The Navy and other users of the marine environment need the ability to estimate the density of marine mammals within their operational areas to conduct environmental assessments and to comply with environmental regulations. Using traditional methods of analysis (e.g., line-transect modeling), quantitative estimates of marine mammal density are available only for broad regions of the world's oceans. Recently, new methods of analysis have been developed that enable finer scale estimates of density from the same type of survey data. This new approach, called geo-spatial habitat modeling, uses additional information about the relationship between marine mammals and their habitat to estimate marine mammal density on a geographic map.

As a result, the objective of this project was to improve the ability to estimate cetacean abundance in certain geographic areas to better guide the location of Navy activities using habitat modeling. In a fundamental way, habitat modeling enables cetacean density to be interpolated between transect lines and between the relatively rare sightings of each species.

Technical Approach

The approach for this project consisted of four tasks: (1) further development of analytical tools for spatial modeling from line-transect data, (2) development of spatially explicit models based on the collection of cetacean survey and environmental data from 1986 to 2002, (3) validation of these models using new survey and environmental data collected along the U.S. west coast and in the eastern tropical Pacific, and (4) evaluation of the predictive power of these models across seasons using aerial survey data collected in the California Current region in winter and spring. Additional environmental variables were added that for some cetaceans better represented their habitat by analysis of existing net-tow samples and acoustic backscatter data.

In particular, cetacean survey data were used to build spatially explicit models that could predict cetacean density in the eastern tropical Pacific based on geographically fixed factors and environmental variables. Generalized Additive Models (GAMs) were used to define habitat relationships for cetaceans seen on past surveys in the eastern Pacific. A software interface was written for the spatially explicit models and made accessible to the Navy.


Data were used from ship-based cetacean and ecosystem assessment surveys to develop habitat models to predict density for 15 cetacean species in the Eastern Tropical Pacific (ETP) and for 12 cetacean species in the California Current Ecosystem (CCE). All data were collected from 1986-2006 surveys and included over 17,000 sightings of cetacean groups on transects covering over 400,000 km.  Three modeling approaches to predict cetacean densities from habitat variables were evaluated with final acceptance of the GAMs with nonparametric smoothing functions. Ordinary kriging was chosen as the preferred method of interpolating oceanographic measurements because it is widely used and because, qualitatively, it did not produce unrealistic “bull’s eyes” in the continuous grids.  A combination of in situ and remotely sensed data gave the best predictive power for the modeling effort.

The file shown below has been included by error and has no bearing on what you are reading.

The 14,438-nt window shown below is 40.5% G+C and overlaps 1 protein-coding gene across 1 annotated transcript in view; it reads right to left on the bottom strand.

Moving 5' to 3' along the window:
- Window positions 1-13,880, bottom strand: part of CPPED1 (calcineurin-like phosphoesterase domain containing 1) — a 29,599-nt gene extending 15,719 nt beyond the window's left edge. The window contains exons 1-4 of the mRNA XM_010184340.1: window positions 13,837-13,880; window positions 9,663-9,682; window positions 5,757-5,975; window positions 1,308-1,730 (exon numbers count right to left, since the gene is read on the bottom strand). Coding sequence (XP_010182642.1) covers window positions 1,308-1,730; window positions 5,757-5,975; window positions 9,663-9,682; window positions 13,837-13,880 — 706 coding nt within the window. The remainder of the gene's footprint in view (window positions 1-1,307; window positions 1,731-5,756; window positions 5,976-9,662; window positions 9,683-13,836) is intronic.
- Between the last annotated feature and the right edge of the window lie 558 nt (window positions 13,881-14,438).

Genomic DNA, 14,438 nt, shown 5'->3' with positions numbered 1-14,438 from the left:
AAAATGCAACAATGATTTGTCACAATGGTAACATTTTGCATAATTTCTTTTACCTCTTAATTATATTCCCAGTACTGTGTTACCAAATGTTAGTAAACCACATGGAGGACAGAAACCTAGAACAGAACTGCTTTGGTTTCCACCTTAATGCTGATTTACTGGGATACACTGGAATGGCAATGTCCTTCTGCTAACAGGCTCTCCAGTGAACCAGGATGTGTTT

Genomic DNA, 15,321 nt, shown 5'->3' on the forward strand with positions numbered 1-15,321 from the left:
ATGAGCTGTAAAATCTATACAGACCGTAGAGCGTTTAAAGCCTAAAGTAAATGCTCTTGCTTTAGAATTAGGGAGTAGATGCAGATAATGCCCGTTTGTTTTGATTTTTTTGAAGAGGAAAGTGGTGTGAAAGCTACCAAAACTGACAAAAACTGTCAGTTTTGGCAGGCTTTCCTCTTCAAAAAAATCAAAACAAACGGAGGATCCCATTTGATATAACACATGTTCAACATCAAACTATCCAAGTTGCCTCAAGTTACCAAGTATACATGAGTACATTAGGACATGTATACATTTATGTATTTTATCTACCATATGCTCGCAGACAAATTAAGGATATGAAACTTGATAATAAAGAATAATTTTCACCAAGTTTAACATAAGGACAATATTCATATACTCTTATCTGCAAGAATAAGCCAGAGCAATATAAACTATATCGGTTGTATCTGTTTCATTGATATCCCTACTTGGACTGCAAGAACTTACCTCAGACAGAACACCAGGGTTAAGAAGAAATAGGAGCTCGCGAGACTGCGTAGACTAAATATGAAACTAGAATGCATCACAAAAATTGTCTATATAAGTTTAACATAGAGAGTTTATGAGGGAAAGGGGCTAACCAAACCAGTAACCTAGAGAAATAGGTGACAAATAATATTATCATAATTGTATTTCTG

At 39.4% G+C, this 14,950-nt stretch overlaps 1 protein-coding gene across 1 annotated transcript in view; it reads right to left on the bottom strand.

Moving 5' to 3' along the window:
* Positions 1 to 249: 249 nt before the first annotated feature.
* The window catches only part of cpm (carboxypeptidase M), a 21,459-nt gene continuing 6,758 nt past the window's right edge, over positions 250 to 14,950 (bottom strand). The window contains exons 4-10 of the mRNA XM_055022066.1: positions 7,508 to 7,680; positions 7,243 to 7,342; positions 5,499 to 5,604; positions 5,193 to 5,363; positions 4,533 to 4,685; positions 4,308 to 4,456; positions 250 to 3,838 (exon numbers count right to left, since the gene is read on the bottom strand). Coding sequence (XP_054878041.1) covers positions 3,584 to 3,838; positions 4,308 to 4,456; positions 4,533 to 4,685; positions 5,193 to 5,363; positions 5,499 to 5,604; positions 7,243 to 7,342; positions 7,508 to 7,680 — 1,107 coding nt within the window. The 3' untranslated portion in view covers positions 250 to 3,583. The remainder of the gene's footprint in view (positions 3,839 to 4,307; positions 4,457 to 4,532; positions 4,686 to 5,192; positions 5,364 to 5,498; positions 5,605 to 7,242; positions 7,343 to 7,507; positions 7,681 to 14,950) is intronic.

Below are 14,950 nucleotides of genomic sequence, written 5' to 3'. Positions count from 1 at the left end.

Model results were supplied to the Duke University developed (SERDP project RC-1390) software product, called the Spatial Decision Support System (SDSS).  The SDSS enables a user to view the model outputs as color-coded maps of cetacean density as well as maps that depict the precision of the models (expressed as point-wise standard errors and log-normal 90% confidence intervals). Quantitative information can be obtained about cetacean densities, including the coefficients of variation. A specific operational area can be defined by (1) choosing one from a pull-down menu, (2) uploading a shape file defining that area, or (3) interactively choosing perimeter points. Density estimates for a user-selected area are produced along with estimates of their uncertainty.  As with all models, limitations exist and include the issue that warm-season data in the CCE should not be used to predict cetacean densities for the cold season.


The software product and embedded habitat models will enable the Navy to make more accurate and defensible estimates of cetacean abundance within Navy ranges and operational areas. These estimates will improve the quality of environmental investments to enable more accurate appraisal of the potential impacts of military activities on cetaceans.

  • Marine Mammals,